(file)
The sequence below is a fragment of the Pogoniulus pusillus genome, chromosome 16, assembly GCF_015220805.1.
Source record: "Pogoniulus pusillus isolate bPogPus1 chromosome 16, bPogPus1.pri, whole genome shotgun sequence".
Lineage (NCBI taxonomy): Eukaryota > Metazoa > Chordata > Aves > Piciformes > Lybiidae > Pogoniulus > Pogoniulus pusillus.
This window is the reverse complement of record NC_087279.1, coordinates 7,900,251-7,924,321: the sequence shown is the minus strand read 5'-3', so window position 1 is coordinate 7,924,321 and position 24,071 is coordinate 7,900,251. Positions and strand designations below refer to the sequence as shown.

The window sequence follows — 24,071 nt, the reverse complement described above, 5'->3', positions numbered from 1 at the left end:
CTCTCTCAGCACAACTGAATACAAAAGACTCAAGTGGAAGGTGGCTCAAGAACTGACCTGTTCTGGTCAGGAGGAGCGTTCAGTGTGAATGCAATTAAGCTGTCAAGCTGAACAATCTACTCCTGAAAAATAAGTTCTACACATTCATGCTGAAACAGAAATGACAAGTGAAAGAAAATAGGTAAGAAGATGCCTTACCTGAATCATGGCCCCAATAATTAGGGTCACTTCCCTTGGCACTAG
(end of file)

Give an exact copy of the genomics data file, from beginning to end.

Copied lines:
The sequence below is a fragment of the Pogoniulus pusillus genome, chromosome 16, assembly GCF_015220805.1.
Source record: "Pogoniulus pusillus isolate bPogPus1 chromosome 16, bPogPus1.pri, whole genome shotgun sequence".
Lineage (NCBI taxonomy): Eukaryota > Metazoa > Chordata > Aves > Piciformes > Lybiidae > Pogoniulus > Pogoniulus pusillus.
This window is the reverse complement of record NC_087279.1, coordinates 7,900,251-7,924,321: the sequence shown is the minus strand read 5'-3', so window position 1 is coordinate 7,924,321 and position 24,071 is coordinate 7,900,251. Positions and strand designations below refer to the sequence as shown.

The window sequence follows — 24,071 nt, the reverse complement described above, 5'->3', positions numbered from 1 at the left end:
CTCTCTCAGCACAACTGAATACAAAAGACTCAAGTGGAAGGTGGCTCAAGAACTGACCTGTTCTGGTCAGGAGGAGCGTTCAGTGTGAATGCAATTAAGCTGTCAAGCTGAACAATCTACTCCTGAAAAATAAGTTCTACACATTCATGCTGAAACAGAAATGACAAGTGAAAGAAAATAGGTAAGAAGATGCCTTACCTGAATCATGGCCCCAATAATTAGGGTCACTTCCCTTGGCACTAG